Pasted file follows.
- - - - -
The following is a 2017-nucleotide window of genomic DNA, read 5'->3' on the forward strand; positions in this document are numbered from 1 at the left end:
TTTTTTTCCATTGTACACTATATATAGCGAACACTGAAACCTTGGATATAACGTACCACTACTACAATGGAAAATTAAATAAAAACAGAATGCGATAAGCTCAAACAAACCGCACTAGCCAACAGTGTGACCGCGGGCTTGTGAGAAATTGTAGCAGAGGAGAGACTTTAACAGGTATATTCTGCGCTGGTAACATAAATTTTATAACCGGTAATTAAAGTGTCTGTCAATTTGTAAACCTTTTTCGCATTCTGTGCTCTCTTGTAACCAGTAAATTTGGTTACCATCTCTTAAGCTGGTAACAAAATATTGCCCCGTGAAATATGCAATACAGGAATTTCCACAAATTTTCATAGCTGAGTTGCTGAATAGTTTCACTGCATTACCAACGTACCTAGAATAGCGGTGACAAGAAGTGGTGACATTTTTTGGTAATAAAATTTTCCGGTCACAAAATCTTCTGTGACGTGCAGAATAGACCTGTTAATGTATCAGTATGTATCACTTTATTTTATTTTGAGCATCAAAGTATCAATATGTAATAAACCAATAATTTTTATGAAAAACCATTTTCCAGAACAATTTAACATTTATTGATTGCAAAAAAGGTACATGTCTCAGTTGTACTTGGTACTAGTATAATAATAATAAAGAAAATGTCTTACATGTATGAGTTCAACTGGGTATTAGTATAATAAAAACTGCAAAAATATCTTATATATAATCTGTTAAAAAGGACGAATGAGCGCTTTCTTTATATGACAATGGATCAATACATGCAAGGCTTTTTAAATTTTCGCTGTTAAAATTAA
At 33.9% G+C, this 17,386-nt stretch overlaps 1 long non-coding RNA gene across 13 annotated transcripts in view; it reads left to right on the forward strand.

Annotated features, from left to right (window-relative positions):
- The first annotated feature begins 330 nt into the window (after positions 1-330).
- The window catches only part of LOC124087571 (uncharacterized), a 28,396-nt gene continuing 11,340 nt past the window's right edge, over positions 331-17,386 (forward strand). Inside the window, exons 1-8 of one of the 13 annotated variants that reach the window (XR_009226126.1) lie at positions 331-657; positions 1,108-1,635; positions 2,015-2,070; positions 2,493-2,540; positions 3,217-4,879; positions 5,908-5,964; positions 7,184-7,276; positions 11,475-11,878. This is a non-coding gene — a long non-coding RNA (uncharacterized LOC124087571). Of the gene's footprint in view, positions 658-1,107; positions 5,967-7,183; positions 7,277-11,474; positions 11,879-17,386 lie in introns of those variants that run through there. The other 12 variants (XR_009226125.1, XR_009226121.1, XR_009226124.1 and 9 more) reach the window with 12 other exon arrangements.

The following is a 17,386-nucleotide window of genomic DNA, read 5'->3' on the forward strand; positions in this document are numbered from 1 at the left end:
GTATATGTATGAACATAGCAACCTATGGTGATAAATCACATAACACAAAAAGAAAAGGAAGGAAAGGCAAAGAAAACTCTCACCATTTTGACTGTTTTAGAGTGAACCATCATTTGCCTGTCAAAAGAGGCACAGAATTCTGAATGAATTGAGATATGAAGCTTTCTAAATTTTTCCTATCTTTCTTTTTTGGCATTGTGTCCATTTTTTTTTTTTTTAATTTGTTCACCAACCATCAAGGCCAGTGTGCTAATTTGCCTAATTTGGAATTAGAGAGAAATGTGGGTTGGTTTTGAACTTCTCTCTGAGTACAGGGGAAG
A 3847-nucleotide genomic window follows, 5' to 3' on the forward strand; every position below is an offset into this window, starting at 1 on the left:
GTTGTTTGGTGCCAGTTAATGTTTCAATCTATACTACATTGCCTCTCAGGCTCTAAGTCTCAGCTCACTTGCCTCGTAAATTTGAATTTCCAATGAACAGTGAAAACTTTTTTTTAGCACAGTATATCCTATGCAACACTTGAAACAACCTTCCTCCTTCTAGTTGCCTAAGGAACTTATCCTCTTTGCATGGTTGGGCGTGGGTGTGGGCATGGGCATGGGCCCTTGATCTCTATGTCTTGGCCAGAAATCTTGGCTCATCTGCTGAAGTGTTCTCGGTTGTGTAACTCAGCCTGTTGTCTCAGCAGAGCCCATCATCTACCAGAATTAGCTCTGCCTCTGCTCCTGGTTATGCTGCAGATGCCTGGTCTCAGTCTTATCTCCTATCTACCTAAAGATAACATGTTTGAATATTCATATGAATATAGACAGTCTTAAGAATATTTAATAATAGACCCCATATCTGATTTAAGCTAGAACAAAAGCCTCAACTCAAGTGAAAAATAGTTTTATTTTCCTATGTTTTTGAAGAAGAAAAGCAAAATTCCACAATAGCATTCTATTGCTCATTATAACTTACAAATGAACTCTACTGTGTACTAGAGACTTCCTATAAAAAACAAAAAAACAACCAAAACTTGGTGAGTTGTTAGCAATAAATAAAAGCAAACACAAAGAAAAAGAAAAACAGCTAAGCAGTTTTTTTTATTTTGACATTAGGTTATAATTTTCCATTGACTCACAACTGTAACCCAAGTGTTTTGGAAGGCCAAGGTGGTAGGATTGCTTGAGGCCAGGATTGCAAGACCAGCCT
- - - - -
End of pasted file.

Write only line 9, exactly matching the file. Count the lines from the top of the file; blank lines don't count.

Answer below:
A 3847-nucleotide genomic window follows, 5' to 3' on the forward strand; every position below is an offset into this window, starting at 1 on the left: